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The SPIN Alternative Record Guide is a great read for anyone who deems 120 Minutes great television. With few exceptions, the write-ups of more than 400 mostly post-MTV artists are easy to digest and damn entertaining, meaning the Guide isn’t often hampered by the comprehensible-is-uncool ‘tude that can render the monthlySPIN a pain. The Guide is billed as containing “[t]he essential artists of punk, new wave, indie rock, and hip hop.” Each musician’s entry kicks off with adiscography, complete with a chronology of albums and a rating of each recording on a scale of one to 10. The compendium also includes lightweight features like contributors’ lists of theirtop 10 discs, and an all-time “Top 100 Alternative Albums” roster.

In selecting who gets in and who doesn’t, the editors have employed a home-grown and not altogether clear definition of “alternative”: Abba and Salt-N-Pepa are listed, Frank Zappa isn’t. On the positive side, this lets editors Eric Weisbard and Craig Marks give props to artists who’ve never gotten much more than name-dropped in college rock reviews. Ornette Coleman, for example, rates the book’s longest entry, and Lubbock’s countrified Flatlanders—whose only disc was 1972’s presciently titled More a Legend Than a Band—garner only slightly less verbiage. The dark side of this strategy is that it gives some critics, in the vernacular of the medium, enough rope to hang themselves: Chuck Eddy not-so-cutesily throws albums by Quarterflash and Loverboy into his top 10.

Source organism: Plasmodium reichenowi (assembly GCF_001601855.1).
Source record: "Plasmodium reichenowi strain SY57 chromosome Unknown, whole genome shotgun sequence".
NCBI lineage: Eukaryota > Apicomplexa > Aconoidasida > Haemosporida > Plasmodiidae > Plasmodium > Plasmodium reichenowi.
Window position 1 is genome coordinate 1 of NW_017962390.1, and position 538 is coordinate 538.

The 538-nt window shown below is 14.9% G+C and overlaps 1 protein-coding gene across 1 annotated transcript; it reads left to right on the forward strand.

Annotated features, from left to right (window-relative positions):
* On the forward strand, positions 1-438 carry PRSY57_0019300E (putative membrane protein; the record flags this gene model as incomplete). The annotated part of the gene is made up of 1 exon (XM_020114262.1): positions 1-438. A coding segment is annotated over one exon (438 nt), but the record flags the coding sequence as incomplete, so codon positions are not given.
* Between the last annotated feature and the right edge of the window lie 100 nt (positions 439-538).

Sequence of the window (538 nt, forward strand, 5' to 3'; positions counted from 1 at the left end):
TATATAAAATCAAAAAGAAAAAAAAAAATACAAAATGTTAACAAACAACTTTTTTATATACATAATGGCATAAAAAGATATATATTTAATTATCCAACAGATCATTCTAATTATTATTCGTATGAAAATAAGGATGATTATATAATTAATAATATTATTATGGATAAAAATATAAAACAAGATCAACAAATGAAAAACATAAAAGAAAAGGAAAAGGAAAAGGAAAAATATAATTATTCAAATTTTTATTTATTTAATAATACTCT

But, when the day is done, who cares if the cover constitutes false advertising? Nobody gets too pissed when a French word shows up in an English dictionary. Besides, the Kiss blurb surely would’ve been bumped if things were played too close to the vest.